Game Pass’s PC rendering got a boost last week when it was reported that its revised ports of Nier Automata from Platinum Games and The Evil Within from Tango Game Works had actually been improved over Steam equivalents. This was apparently good news for PC gamers: two critically acclaimed titles received sub-optimal PC versions, and while limiting upgraded versions to Game Pass only is problematic, at least it’s a step forward. the right direction … or is it? In our testing, we noticed some content improvements on The Evil Within – albeit with a huge caveat – while the underlying performance issues don’t look different on Game Pass versions at all. Nier Automata also has new features, but unresolved performance issues since launch remain intact.
Let’s start with Nier Automata, where the story is relatively straightforward. It’s a game designed to run at 60fps, but the original PC version has a broken frame rate limiter, which means dropped frames are common throughout the experience and that a 60fps locked is impossible out of the box. On top of that, anti-aliasing is actually controlled by the Ambient Occlusion setting, which actually has a bunch of post-processing effects, including (weirdly) temporal anti-aliasing.
MSAA is available separately, but it’s a performance hog that breaks the game’s LOD transitions, causing them to appear rather than fade more smoothly, as they do in the standard post-process pipeline. On top of that, the unmodifiable overall lighting setting is inexplicably heavy on GPU performance with little visual benefit, while many other aspects of the post-process pipeline operate at quarter-resolution 900p – the same as PlayStation 4. Almost all the laundry The list of issues in this title can be solved by the Kaldadien “ Far Mod ”, which does a great job at fixing issues and dramatically increasing performance by adjusting the overall lighting at a notional “ high ” setting that looks pretty much exactly the same.
Steam vs Game Pass – The Evil Within and Nier Automata tested.
While disappointing overall, the Game Pass version (carried by QLOC) offers new features. AMD’s FidelityFX sharpening is added (and enabled by default) while UI texture scaling is added. We haven’t tested HDR specifically, but it does. However, as far as we can tell, everything else is exactly the same as the Steam version. None of the Far Mod tweaks are included and the frame rate limiter is still broken, meaning a locked 60fps isn’t possible right out of the box. QLOC mentioned a new fullscreen borderless mode in their patch notes, but based on our testing, it’s functionally identical to the standard release of the Steam version. Since Game Pass titles are Windows apps, user has no access to files and therefore mods will not work. Put simply, this is a missed opportunity and it is always better to play the modified version on Steam for the best experience.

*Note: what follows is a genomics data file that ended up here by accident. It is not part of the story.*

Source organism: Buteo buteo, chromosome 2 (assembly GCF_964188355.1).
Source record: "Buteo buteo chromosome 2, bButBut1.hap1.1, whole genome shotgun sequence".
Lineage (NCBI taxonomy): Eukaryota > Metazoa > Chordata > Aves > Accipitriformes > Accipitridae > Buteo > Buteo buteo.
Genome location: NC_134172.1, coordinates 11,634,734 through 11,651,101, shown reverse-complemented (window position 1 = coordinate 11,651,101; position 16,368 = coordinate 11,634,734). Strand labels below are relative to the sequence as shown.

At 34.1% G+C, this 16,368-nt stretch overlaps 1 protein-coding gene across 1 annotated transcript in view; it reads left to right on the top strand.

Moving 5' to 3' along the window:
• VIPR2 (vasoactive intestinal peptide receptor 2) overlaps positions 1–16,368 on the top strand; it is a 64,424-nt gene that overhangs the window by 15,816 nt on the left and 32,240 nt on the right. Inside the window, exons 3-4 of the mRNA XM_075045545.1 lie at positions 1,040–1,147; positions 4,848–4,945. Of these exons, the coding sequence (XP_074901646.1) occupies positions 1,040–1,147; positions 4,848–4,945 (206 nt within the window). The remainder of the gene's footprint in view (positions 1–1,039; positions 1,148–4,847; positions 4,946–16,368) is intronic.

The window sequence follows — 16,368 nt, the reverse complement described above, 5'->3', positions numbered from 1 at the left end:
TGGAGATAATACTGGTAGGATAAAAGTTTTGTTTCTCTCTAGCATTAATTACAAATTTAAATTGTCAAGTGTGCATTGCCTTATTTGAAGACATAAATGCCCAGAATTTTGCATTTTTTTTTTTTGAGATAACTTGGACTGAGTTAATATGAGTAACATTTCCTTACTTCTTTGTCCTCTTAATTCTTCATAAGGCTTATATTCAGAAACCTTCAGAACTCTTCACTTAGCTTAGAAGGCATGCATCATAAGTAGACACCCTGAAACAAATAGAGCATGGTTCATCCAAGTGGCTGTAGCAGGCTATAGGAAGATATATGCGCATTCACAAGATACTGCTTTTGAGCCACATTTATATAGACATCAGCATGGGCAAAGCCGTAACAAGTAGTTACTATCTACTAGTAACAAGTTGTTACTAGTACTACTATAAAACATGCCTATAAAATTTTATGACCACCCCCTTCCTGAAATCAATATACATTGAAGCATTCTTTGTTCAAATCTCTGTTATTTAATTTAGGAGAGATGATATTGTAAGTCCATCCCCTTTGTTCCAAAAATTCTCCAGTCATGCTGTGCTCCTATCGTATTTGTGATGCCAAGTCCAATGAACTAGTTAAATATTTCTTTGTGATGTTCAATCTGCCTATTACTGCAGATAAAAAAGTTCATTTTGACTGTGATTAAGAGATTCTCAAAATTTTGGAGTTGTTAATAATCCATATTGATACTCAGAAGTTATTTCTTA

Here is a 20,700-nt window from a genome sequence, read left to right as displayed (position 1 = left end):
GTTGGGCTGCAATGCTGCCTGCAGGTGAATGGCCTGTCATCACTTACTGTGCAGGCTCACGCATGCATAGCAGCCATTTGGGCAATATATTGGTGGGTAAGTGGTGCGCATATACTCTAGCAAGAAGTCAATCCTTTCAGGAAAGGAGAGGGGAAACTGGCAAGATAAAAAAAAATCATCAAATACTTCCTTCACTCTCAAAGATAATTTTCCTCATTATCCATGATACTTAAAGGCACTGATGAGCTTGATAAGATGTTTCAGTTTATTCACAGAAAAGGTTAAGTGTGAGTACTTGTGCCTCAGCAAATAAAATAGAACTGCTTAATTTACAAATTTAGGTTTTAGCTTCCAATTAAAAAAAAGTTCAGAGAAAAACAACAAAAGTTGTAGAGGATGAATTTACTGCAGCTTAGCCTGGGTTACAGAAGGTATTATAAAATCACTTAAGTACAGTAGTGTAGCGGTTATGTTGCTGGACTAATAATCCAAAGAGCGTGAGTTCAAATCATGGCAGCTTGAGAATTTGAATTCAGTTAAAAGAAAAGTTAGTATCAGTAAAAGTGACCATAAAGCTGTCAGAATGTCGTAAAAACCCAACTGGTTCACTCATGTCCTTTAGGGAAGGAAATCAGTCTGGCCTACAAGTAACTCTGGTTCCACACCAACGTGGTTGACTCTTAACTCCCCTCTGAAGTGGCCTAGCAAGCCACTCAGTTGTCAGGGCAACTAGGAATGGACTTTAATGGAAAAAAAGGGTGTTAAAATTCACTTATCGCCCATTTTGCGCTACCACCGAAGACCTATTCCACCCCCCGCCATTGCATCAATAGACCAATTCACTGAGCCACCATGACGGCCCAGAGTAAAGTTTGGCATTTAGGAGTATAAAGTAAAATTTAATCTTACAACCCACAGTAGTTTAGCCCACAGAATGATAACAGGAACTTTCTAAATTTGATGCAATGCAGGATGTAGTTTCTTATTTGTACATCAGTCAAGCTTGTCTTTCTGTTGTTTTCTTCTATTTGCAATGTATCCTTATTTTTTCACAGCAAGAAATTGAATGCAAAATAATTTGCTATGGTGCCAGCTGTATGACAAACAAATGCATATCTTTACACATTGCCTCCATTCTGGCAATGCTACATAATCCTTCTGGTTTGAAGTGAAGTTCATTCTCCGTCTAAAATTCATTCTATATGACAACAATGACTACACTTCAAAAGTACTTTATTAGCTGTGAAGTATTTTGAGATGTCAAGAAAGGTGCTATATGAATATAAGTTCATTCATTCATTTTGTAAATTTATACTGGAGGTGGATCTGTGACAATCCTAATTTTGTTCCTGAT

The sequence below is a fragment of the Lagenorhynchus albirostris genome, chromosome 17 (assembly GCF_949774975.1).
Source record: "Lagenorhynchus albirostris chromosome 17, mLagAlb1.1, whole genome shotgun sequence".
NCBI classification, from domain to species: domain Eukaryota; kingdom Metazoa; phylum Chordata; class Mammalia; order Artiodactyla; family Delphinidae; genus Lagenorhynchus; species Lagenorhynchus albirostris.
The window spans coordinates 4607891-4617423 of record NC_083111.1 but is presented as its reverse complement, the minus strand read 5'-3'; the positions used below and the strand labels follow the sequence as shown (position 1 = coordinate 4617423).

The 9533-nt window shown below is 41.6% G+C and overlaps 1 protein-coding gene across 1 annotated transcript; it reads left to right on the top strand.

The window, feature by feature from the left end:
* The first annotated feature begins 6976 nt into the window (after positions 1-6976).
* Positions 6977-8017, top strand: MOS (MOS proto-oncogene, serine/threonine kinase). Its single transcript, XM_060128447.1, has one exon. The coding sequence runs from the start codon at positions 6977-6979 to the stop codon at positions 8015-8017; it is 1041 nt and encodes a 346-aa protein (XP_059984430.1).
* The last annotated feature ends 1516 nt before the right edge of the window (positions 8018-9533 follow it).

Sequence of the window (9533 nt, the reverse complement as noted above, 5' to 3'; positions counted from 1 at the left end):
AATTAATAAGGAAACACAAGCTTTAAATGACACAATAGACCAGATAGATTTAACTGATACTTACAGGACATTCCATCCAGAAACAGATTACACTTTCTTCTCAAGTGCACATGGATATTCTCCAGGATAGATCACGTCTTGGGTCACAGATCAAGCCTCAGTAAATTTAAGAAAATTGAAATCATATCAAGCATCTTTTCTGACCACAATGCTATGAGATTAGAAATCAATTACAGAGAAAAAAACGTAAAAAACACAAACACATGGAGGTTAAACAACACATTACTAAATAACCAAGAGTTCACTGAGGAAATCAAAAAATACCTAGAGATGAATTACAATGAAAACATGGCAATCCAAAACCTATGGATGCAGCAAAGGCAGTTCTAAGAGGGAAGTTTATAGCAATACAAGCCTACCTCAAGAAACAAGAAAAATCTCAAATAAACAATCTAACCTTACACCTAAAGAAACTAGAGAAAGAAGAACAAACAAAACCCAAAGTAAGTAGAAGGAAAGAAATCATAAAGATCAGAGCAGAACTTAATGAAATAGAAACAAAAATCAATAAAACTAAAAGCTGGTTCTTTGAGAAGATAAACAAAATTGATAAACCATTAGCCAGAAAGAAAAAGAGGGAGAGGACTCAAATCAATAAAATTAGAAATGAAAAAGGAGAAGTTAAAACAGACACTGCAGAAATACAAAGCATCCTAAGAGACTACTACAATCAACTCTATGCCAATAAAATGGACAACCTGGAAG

It’s a similar situation with The Evil Within, but it’s a port that has its own unique issues. The original version retains many launcher code issues – it’s a game built around an engine designed around 60 fps that doesn’t perform well at 60 fps, with persistent dropouts. The problem can be fixed by disabling the swap interval via a launch setting, but doing so can introduce game logic issues as the game was never really designed to run faster. Our advice? Use the swap interval setting, but cap outside, say, 61 fps. The bottom line though: This is an issue ripe for an official patch – but the Game Pass version doesn’t fix this issue at all and again, with mods locked down as it’s now a Windows app, you nothing can be done about it. Additionally, while this is unlikely to be an issue for most gamers, if the Steam version is also installed it causes conflicting issues that affect the performance of both game renderings – check out the video below. above for more details and the frustration caused during our test.
Revisiting our original PC cover for Nier Automata.
That said, there are indeed some extras to this new version of The Evil Within, which starts with an optional first-person perspective mode, as well as an adjustable field of view. The point is, when I first accessed the game, these options were greyed out and I couldn’t access them at all. It turns out that – surprisingly – these features are locked behind a Bethesda.net connection, or at least they were for me. Yes, to use the new enhancements you must either register with Bethesda or go through the process of recovering what may be a long forgotten password. It is a totally unnecessary and frustrating situation. The features in themselves are worth it and I enjoyed the first-person mode, which is definitely more spooky – a feeling only offset by the fact that the game wasn’t really designed for it, which has leads to some very janky moments with cutscenes still going on. rendered from a third person perspective.
So, are the Game Pass versions of The Evil Within and Nier Automata improved over the original versions? The answer is “yes, sort of” as new features have been added. These are not the same games as before, but the notion of new versions of a given title deployed only on Game Pass is not a welcome development. The extras vary in usefulness and efficiency and aren’t particularly game-changing – and I feel these new releases are missed opportunities as the performance issues of the original games go unaddressed. The chance was there to either fix the games at the source level, or at least use the community mods for an improved experience – and with Game Pass blocking game files away from users, there is no possibility for mods. Overall, for Nier Automata and The Evil Within, I’d rather stick with Steam’s moddable originals for the best overall experience – and even backward compatibility on the new wave of consoles has its draws in comparison …
Article source https://www.eurogamer.net/articles/digitalfoundry-2021-no-the-evil-within-and-nier-automata-arent-fixed-on-pc